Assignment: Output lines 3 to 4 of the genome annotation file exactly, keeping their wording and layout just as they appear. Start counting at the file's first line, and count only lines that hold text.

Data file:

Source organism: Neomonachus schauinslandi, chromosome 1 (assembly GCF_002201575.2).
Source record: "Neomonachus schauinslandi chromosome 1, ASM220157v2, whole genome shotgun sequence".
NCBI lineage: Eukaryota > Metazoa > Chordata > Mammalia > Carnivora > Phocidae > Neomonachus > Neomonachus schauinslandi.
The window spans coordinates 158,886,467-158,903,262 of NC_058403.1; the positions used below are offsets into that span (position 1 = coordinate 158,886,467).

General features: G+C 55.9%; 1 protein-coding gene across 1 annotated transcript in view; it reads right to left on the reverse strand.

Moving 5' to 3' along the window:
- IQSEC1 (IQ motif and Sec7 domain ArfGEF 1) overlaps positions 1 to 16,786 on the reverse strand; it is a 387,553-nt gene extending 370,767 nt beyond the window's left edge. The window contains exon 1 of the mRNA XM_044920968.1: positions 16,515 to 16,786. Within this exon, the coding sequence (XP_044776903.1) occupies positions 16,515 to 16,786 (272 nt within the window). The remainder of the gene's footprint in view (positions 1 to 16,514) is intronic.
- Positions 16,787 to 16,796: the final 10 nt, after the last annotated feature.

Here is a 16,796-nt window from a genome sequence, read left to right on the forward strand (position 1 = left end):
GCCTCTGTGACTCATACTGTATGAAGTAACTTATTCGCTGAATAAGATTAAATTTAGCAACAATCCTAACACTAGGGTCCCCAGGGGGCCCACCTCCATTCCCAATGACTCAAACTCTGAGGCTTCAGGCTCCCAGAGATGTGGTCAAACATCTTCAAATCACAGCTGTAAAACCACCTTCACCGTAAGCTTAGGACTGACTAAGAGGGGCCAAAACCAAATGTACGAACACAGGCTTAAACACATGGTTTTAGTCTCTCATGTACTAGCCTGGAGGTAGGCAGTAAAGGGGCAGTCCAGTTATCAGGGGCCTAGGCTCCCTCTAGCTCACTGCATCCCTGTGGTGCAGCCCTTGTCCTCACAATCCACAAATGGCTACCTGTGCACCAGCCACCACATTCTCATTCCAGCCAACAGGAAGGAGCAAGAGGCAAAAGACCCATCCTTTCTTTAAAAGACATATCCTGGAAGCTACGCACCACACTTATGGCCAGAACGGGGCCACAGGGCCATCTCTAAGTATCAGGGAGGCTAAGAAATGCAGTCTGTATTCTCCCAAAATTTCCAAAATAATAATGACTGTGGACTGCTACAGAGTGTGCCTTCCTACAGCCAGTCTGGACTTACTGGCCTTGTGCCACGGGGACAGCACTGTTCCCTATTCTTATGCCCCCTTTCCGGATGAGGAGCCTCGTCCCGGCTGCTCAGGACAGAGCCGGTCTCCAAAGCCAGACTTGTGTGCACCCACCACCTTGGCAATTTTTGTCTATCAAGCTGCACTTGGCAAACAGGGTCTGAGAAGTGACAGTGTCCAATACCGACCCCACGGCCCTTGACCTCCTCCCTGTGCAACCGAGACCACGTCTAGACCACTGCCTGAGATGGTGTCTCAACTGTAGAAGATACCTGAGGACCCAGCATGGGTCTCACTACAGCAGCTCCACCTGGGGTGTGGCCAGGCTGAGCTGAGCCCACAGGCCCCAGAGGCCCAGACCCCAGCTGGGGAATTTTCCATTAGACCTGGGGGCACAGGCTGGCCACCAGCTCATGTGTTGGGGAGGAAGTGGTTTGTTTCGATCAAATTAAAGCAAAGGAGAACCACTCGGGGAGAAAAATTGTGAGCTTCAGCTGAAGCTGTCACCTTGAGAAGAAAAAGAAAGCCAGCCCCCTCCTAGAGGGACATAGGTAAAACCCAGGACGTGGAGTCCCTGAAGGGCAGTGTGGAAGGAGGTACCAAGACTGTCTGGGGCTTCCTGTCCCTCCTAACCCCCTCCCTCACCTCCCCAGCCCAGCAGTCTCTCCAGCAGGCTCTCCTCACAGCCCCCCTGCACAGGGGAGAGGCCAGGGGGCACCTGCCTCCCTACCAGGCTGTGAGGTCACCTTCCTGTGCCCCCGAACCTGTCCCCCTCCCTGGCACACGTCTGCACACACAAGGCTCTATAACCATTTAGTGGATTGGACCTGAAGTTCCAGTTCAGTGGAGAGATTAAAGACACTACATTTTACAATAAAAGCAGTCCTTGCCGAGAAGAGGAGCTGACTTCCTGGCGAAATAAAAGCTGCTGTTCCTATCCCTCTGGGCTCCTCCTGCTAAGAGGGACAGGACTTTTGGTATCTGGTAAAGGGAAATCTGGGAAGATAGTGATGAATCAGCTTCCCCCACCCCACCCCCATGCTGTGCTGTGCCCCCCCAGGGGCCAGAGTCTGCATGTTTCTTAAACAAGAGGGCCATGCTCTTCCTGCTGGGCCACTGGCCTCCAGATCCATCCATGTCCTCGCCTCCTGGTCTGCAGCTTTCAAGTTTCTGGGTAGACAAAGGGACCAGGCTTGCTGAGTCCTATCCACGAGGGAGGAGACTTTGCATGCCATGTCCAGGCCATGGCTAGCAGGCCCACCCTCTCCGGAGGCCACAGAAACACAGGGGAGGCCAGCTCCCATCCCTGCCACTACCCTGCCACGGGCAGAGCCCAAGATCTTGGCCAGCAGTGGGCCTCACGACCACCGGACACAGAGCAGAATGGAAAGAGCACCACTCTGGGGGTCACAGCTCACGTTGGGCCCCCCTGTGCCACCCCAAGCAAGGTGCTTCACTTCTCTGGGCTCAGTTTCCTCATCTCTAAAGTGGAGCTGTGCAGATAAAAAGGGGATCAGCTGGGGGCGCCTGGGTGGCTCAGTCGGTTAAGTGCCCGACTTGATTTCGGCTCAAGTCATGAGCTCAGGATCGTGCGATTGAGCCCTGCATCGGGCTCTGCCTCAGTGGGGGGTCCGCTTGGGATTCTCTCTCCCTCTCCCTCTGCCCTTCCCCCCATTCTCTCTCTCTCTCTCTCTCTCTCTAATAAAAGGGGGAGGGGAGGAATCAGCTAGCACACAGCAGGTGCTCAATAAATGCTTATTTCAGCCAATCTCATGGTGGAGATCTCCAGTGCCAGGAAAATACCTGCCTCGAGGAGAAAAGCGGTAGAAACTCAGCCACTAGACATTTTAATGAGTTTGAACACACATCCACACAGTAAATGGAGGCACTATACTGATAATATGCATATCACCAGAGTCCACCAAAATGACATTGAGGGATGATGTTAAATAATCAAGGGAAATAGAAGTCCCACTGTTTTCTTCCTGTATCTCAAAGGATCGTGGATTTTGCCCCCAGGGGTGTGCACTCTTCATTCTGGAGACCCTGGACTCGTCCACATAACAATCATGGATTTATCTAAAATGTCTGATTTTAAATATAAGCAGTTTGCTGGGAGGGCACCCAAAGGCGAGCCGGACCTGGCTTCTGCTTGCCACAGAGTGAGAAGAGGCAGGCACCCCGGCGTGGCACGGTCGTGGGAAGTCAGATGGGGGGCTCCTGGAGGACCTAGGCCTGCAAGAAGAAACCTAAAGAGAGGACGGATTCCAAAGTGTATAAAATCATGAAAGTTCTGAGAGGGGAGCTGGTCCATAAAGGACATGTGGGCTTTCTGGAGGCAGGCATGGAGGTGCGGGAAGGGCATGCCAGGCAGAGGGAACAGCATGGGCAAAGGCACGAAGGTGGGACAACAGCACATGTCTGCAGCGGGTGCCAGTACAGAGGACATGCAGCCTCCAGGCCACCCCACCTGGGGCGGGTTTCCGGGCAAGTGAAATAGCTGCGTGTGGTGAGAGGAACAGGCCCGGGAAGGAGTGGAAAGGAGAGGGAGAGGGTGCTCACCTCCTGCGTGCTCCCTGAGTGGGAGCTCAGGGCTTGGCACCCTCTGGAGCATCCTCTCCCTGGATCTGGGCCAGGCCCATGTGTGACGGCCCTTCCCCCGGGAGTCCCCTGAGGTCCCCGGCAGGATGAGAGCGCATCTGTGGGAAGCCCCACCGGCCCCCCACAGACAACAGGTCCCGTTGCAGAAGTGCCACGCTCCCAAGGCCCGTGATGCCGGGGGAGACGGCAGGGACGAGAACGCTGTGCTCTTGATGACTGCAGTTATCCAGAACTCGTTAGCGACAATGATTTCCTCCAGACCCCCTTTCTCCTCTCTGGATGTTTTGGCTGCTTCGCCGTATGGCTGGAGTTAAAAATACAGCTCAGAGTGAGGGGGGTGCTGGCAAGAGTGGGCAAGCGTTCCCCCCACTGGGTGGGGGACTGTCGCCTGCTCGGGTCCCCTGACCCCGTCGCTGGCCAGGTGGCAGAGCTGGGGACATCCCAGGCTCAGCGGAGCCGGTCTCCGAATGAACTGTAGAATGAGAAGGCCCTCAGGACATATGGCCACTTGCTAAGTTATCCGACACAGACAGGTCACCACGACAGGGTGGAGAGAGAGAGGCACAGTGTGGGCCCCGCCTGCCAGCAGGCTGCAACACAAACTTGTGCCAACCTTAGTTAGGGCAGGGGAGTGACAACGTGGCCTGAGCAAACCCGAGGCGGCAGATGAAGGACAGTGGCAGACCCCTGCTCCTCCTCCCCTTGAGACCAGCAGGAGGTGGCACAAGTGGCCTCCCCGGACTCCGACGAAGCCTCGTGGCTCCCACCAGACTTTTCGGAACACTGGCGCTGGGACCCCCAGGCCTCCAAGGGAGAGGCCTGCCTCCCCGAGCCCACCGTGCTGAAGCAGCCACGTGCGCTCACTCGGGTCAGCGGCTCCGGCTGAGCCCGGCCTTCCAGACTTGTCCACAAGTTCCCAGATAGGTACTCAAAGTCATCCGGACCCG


NCBI lineage: Eukaryota > Metazoa > Chordata > Mammalia > Carnivora > Phocidae > Neomonachus > Neomonachus schauinslandi.
The window spans coordinates 158,886,467-158,903,262 of NC_058403.1; the positions used below are offsets into that span (position 1 = coordinate 158,886,467).